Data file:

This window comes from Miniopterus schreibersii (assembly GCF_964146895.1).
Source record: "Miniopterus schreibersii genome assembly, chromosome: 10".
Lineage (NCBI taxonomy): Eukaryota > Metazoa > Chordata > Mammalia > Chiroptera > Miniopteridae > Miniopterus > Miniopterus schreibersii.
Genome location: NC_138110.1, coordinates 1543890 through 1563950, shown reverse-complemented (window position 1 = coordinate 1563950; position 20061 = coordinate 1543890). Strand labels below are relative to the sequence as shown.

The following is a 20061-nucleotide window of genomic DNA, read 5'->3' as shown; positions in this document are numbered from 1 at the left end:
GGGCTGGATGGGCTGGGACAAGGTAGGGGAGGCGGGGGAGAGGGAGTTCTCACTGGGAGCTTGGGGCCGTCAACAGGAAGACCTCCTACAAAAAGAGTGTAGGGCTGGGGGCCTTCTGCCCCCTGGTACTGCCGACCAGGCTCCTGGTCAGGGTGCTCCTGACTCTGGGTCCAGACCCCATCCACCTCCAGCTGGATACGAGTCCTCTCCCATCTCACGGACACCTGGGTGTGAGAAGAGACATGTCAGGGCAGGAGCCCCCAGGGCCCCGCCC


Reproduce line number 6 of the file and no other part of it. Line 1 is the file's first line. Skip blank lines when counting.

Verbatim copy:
GGGCTGGATGGGCTGGGACAAGGTAGGGGAGGCGGGGGAGAGGGAGTTCTCACTGGGAGCTTGGGGCCGTCAACAGGAAGACCTCCTACAAAAAGAGTGTAGGGCTGGGGGCCTTCTGCCCCCTGGTACTGCCGACCAGGCTCCTGGTCAGGGTGCTCCTGACTCTGGGTCCAGACCCCATCCACCTCCAGCTGGATACGAGTCCTCTCCCATCTCACGGACACCTGGGTGTGAGAAGAGACATGTCAGGGCAGGAGCCCCCAGGGCCCCGCCC